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Equations of lines $L1$ and $L2$ are $y = x − 2$ and $y = −2x − 2$. If $y = −x$ is the angle bisector of lines $L2$ and $L3$, then what is the area enclosed within the 3 lines $L1, L2$ and $L3$?

equation of line $L1$ is ==> $y = x-2$ Equation of line $L2$ is ==> $y = -2x-2$

!can I find the coordinates of intersection of three line, if yes how? If there intersection points are found then we can find length of sides and then apply hero's formula i.e Area $= \sqrt{s(s-a)(s-b)(s-c)}$

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One way: find points of intersection, find distances between points, find all angles, use one angle to get a height, use area formula. – Addem Apr 7 '14 at 17:42
One point of intersection: x-2 = -2x-2 so x=0 and y=-2. – Addem Apr 7 '14 at 17:44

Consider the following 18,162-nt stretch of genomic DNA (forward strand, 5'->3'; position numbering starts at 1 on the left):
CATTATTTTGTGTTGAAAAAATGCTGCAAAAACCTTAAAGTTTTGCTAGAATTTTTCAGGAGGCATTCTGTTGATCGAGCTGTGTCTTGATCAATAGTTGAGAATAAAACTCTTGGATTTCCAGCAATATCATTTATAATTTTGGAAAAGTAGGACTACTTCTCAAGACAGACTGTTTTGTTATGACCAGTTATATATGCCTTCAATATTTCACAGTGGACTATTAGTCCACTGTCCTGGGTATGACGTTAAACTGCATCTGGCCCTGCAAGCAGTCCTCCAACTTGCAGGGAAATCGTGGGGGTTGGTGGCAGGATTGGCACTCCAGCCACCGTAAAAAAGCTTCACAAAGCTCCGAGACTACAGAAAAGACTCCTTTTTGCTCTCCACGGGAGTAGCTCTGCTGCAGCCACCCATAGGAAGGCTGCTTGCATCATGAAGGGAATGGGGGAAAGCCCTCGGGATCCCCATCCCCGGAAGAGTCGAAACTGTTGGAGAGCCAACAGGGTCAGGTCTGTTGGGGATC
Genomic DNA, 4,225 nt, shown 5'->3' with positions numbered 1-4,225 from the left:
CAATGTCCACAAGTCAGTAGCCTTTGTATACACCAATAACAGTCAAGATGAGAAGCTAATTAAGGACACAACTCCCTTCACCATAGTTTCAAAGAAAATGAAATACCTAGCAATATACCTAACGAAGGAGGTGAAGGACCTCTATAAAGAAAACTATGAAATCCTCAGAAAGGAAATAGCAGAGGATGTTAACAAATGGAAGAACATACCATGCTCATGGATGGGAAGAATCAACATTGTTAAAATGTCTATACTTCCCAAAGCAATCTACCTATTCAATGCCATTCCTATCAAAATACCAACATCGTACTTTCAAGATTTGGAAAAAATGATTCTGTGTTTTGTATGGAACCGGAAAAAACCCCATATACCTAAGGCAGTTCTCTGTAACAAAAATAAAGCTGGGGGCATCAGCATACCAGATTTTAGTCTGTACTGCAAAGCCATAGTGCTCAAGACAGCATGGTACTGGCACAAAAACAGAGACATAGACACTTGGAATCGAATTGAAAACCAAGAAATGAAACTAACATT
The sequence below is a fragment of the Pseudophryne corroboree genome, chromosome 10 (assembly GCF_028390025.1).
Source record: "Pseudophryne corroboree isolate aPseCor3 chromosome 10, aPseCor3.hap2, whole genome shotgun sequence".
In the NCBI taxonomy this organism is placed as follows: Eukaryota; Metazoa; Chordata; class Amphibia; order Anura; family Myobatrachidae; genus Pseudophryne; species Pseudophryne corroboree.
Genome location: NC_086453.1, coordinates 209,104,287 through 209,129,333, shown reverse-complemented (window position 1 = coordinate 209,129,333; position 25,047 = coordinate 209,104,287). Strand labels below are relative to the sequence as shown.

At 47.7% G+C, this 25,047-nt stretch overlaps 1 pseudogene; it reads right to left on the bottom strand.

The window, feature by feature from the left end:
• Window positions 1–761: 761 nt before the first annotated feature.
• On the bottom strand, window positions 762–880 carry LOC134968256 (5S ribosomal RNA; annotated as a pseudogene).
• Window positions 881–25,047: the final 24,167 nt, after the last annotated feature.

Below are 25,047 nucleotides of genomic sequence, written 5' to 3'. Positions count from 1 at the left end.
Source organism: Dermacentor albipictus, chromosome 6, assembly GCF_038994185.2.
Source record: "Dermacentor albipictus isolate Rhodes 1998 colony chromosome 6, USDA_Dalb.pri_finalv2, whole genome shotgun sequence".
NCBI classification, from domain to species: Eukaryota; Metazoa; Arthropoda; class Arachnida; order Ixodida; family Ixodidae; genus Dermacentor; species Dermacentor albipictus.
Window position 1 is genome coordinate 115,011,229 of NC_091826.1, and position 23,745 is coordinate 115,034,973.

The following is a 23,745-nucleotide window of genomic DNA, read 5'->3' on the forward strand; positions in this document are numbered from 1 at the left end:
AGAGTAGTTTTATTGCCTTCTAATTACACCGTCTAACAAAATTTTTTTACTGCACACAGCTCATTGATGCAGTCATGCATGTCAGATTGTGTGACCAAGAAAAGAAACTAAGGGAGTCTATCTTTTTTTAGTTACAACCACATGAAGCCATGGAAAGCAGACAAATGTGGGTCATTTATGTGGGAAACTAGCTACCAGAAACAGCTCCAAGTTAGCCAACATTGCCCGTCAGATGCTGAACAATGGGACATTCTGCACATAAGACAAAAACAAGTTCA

Can you find $L3$? – chenbai Apr 8 '14 at 8:23
up vote 0 down vote accepted

The problem is artificially constructed in such a way that all calculated data are integers (or the square root of an integer). Referring to the diagram below:- enter image description here

A. By solving L(1) and L(2), $A = (0, –2)$.

B. $L(1)$ cuts the x-axis at $B = (2, 0)$.

C. $L$ cuts $L(1)$ at $C = (1, –1)$.

D. By considering the slopes of $L(1)$ and $L$, $L \perp L(1)$.

E. $L(2)$ and $L$ intersect at $D = (-2, 2)$.

F. BY [$ASA$], $\triangle DAC$ must congruent to $\triangle DXC$ for some point $X$ on $AC$ produced.

G. $X$ happens to be $B$ because $\triangle OAB$, $\triangle OAC$ and $\triangle OCB$ are all $45^\circ-45^\circ-90^\circ$ right angled triangles.

The above provides all the necessary information to compute the required area.

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